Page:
Dragon Eternity review

Dragon Eternity is a new iPad-only iOS release from Game Insight. It’s available now as a free download from the App Store, and carries additional in-app purchases.

Dragon Eternity for iPad is actually an adaptation of Game Insight’s Web game of the same name, and includes cross-platform play with the browser-based incarnation of the game. There are some restrictions on the iPad version of the game, however: players may only level up to 30, may not play “mini-games” that are required to complete certain quests — these objectives may be skipped for free on iPad — and may not engage in the game’s “sea battles” system. These restrictions are apparently temporary, so presumably the full functionality of the Web version will be implemented into the game in due course.

Dragon Eternity is a massively-multiplayer role-playing game in which players take on the role of a custom character and direct them through a series of largely combat-focused quests. Rather than attempting to emulate the 3D perspective of computer-based MMORPGs such as World of Warcraft and the numerous free-to-play offerings on the market, Dragon Eternity instead adopts a top-down view from which the player sees an overview of a complete area, and is able to interact with the inhabitants — friendly or otherwise — by tapping on them. This method of presentation removes a lot of the immersion factor inherent in being able to actually wander around and explore the world freely, but it is an eminently more sensible method of control for a touchscreen-based game. It also eliminates the large amounts of “travelling time” found in more traditional MMORPGs.

Players will be following one or more quests for the most part during their time in Dragon Eternity. Early in the game, these quests are designed primarily to introduce the player to the game’s various concepts and interface elements, but as they progress they begin to tell a story. This story is fairly generic fantasy fare, but is reasonably well-written. Those expecting spectacular cinematic presentation will be disappointed, however — the game’s narrative unfolds almost entirely through text.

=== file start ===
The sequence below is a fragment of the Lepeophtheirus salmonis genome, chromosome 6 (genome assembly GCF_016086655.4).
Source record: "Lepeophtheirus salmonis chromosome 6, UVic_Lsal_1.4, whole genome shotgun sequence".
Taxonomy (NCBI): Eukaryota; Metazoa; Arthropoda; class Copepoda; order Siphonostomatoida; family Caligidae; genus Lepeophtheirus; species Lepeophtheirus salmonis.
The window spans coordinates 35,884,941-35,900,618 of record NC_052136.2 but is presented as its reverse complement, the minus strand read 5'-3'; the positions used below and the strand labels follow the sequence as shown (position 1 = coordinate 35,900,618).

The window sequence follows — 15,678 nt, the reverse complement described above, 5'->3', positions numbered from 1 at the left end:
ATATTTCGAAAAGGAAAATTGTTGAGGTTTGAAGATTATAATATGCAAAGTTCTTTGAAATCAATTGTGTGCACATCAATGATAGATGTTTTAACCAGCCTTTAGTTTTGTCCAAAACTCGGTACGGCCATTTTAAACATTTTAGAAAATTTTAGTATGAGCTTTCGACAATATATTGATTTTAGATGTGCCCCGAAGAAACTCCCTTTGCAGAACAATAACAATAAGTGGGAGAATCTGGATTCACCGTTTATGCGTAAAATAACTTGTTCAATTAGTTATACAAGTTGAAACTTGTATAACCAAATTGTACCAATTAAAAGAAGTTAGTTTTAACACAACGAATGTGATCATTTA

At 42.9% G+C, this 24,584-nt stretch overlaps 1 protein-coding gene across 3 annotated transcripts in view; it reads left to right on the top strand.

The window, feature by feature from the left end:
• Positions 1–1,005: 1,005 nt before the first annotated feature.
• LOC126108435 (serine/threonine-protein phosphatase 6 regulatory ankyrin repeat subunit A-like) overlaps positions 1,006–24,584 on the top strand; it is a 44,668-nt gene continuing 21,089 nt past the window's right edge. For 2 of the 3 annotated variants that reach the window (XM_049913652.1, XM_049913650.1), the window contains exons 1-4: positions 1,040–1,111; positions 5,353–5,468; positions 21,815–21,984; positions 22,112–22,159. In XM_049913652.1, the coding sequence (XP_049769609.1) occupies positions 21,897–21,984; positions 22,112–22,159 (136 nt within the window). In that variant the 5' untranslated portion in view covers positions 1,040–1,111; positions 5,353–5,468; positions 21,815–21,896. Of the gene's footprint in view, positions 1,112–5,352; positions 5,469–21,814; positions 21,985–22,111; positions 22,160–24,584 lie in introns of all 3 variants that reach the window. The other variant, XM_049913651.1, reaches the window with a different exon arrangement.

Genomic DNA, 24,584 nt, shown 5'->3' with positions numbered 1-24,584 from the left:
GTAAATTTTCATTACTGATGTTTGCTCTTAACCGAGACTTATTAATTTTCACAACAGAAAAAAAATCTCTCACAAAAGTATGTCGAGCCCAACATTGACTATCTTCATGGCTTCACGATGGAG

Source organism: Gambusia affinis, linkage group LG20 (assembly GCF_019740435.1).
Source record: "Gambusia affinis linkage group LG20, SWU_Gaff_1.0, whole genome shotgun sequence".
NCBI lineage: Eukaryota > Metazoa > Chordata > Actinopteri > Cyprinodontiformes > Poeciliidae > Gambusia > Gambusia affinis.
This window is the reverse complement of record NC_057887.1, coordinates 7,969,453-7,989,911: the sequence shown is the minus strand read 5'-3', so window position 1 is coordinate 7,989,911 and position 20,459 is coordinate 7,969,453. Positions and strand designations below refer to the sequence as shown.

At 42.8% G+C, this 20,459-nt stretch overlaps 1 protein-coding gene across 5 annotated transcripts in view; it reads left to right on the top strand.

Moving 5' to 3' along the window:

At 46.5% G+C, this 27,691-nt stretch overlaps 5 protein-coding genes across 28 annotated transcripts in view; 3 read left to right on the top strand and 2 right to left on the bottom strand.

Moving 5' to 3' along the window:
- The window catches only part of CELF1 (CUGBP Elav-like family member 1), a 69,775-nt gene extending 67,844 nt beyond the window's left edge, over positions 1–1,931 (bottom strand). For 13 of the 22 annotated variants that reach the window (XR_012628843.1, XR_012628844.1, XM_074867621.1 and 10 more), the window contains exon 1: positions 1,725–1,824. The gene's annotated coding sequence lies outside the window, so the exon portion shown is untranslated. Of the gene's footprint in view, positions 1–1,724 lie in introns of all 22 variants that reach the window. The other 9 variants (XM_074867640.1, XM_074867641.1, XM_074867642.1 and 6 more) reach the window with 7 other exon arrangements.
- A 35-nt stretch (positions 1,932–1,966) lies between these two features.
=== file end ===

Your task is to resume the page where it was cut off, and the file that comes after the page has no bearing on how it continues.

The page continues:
To complete quests, players generally have to visit a specific location and either interact with a character/location or defeat a specified number of enemies. Interacting with characters is a simple matter of tapping on them and occasionally tapping on responses to dialog, while combat is a much more interactive affair than many other games of this type.

Combat unfolds in a turn-based manner. On the player’s turn, they have a short period of real time to choose their actions, which can include using items, casting spells and selecting a “stance” for the turn. Different stances confer different benefits — an aggressive stance provides a 25% bonus to attack power, for example, while a defensive stance provides a similar bonus to defense. Once the stance has been selected, the player character automatically attacks and damage is inflicted on the enemy, assuming the attack hit. The player character also recovers mana with each passing turn, and when enough mana has been charged, spells may be cast. The player does not gain access to spells until they have made a certain amount of progress through the game’s campaign, so combat is initially rather simplistic and grows in complexity as the player gains power. Some combats see the player fighting alongside allies — either computer- or player-controlled — and while the enemy character is attacking these allies, the player is sometimes left twiddling their thumbs with nothing to do until the enemy targets them again. Given that combat unfolds “live” and potentially involves other players, there is no “fast forward” or “skip” function, which can be a little frustrating.